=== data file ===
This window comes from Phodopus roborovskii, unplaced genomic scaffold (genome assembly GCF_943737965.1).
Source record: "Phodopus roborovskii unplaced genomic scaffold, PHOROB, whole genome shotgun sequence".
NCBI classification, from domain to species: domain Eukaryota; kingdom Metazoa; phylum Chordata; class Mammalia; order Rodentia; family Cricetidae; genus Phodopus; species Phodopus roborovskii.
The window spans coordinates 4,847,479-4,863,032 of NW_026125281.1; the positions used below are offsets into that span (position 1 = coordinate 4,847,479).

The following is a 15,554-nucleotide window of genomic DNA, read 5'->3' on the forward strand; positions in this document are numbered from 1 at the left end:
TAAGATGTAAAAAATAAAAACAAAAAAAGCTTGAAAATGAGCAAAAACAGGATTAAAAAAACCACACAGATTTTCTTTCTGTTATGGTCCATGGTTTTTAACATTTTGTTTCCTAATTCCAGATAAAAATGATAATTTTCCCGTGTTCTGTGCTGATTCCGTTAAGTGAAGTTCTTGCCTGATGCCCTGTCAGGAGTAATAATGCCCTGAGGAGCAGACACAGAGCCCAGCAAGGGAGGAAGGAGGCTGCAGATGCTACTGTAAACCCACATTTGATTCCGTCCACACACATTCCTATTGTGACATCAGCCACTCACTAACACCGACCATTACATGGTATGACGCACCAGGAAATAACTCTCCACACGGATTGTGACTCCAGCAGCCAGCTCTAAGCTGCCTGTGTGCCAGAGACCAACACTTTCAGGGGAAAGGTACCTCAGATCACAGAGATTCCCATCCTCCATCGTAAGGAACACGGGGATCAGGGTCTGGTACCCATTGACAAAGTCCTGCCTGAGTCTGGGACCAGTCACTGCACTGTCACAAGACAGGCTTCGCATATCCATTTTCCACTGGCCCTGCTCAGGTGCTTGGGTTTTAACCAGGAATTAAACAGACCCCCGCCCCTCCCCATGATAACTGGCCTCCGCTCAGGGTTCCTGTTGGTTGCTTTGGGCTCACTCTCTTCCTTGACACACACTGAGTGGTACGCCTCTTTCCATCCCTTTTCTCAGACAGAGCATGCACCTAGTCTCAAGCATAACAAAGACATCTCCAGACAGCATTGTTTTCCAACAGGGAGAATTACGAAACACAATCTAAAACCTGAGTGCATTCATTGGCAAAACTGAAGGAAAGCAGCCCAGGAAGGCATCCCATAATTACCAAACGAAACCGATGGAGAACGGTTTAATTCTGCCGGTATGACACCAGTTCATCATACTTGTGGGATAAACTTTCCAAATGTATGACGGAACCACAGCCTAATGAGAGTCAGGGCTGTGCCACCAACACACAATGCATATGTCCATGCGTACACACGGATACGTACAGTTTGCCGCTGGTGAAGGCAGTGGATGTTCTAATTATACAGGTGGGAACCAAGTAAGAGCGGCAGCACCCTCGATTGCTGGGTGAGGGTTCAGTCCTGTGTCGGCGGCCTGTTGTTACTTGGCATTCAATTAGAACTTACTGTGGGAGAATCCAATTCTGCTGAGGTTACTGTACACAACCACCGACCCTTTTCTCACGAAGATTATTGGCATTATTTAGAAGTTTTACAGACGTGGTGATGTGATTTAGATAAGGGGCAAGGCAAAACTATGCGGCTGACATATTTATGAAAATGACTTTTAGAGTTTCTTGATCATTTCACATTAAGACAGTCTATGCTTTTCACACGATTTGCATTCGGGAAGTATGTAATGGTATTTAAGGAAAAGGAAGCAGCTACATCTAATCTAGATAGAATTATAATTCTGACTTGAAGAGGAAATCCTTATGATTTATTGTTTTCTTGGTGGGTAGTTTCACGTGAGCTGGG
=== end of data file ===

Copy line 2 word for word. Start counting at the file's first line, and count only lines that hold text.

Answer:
Source record: "Phodopus roborovskii unplaced genomic scaffold, PHOROB, whole genome shotgun sequence".